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What open source information is out there about the MH17 shootdown? Do the rebels have the Buk missile system that reportedly downed the aircraft? How has open source analysis helped analysts fact check the Kremlin’s claims about the shooting down of MH17? And what does all of this have to do with a billboard?

Today, Aaron and Jeffrey talk all things open source and the downing of MH17.

Jeffrey and Aaron discussed a number of articles, videos, and images during the podcast:

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Fellow ACW readers, can you recall a time when the world seemed more inflamed and disordered? Governed spaces are shrinking. Wild men lay waste. The dogs of war have been unleashed and peaceful settlements seem more distant than ever. “World Wars” and “splendid little wars” are historical phenomena. The twenty-first century has given us a profusion of messy wars with indeterminate endings. The biggest of the lot, in Afghanistan and Iraq, are likely to produce unending sorrows, setting a template that has spread widely.

Another Israeli offensive in Gaza has resulted in more than 550 killed so far – reportedly 75 per cent of them noncombatants — along with 25 Israeli soldiers and two Israeli civilians. Sunnis are slaughtering Shia, and vice versa, across the Fertile Crescent. Iraq is a cauldron, Syria a slaughterhouse. A new Caliphate led by Osama bin Laden’s faithful has expelled Christians from Mosul and is at the gates of Baghdad. Vladimir Putin has annexed Crimea. His thuggish surrogates in eastern Ukraine have been trained in the black arts of operating air defense batteries that can shoot down passenger jets. Deranged leaders of Boko Haram in Nigeria have seized young girls from schools, holding them for ransom. Iran’s religious supremo has publicly declared a future requirement for centrifuges capable of producing 190,000 separative work units. Once-promising negotiations for an Iranian nuclear deal now look cloudy. If a deal can still be struck, many on Capitol Hill will gear up to foil it.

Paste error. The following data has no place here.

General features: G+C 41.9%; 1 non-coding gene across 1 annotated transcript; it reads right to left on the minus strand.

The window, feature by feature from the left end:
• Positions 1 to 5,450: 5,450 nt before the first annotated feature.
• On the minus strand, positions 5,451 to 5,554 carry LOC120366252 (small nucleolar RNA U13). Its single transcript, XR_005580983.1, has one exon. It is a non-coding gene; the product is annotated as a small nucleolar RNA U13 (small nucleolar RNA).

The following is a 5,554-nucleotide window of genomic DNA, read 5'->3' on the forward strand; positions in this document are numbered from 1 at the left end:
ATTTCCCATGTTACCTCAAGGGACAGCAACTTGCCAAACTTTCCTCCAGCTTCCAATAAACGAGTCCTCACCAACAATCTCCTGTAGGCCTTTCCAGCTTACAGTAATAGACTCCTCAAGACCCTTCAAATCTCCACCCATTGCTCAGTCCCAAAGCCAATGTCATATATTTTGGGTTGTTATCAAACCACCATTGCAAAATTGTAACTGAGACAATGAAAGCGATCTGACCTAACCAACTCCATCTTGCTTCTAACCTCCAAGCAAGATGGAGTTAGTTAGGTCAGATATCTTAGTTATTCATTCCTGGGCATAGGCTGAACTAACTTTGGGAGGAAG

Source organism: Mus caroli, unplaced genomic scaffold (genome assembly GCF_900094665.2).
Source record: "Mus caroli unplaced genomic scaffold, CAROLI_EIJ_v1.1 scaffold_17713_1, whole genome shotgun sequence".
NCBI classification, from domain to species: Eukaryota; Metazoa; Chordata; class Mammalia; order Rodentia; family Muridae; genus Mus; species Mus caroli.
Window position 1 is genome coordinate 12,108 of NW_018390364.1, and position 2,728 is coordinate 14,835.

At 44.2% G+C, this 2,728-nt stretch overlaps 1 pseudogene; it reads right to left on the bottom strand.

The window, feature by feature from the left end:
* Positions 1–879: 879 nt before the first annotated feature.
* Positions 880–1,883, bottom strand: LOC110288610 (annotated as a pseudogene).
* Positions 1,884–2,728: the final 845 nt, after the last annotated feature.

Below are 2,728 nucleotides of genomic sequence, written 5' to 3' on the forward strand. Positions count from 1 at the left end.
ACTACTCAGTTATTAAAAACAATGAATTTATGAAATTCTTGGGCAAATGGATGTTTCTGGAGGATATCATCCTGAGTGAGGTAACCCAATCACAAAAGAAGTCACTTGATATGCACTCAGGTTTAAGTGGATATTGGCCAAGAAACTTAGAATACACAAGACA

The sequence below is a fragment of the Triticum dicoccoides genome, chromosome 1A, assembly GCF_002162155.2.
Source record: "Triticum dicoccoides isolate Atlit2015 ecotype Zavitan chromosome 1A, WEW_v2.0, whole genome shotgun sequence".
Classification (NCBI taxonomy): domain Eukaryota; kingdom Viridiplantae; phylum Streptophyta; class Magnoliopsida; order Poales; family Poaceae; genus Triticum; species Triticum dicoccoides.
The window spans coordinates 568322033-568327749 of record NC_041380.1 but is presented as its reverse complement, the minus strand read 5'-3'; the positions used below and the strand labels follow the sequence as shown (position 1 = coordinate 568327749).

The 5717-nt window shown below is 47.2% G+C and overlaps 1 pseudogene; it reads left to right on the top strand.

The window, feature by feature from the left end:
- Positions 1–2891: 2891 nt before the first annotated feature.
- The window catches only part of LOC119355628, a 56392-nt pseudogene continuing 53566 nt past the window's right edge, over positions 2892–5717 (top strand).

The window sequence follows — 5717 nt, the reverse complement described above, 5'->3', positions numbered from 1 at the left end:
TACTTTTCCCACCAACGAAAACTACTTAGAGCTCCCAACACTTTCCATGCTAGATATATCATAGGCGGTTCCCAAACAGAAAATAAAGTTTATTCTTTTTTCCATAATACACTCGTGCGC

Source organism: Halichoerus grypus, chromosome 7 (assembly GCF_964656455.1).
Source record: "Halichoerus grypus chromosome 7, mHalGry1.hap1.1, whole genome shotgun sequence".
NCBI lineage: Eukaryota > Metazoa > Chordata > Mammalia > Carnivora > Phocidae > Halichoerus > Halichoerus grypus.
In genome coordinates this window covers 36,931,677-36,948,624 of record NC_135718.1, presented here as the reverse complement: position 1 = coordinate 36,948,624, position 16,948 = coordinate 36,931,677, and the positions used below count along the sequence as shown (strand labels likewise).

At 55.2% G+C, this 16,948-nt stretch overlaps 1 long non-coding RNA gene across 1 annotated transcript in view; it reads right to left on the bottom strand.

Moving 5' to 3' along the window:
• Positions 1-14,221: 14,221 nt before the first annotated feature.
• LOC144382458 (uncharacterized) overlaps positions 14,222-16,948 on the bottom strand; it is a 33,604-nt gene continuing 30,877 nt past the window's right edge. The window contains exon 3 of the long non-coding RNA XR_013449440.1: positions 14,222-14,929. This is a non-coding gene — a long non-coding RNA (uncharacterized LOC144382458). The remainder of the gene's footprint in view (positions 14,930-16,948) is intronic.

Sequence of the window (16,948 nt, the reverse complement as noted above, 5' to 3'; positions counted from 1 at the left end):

Not all the news in bad. There has not been a flash point in the East or South China Sea over Beijing’s quest for energy security. Pakistan’s armed forces are engaged in a campaign to reclaim national authority along the Afghan border. Relations between Pakistan and Afghanistan are in decent shape. Pakistan and India are getting along passably well.

But here’s the rub: The good news is perishable. The bad news will be with us for a long time.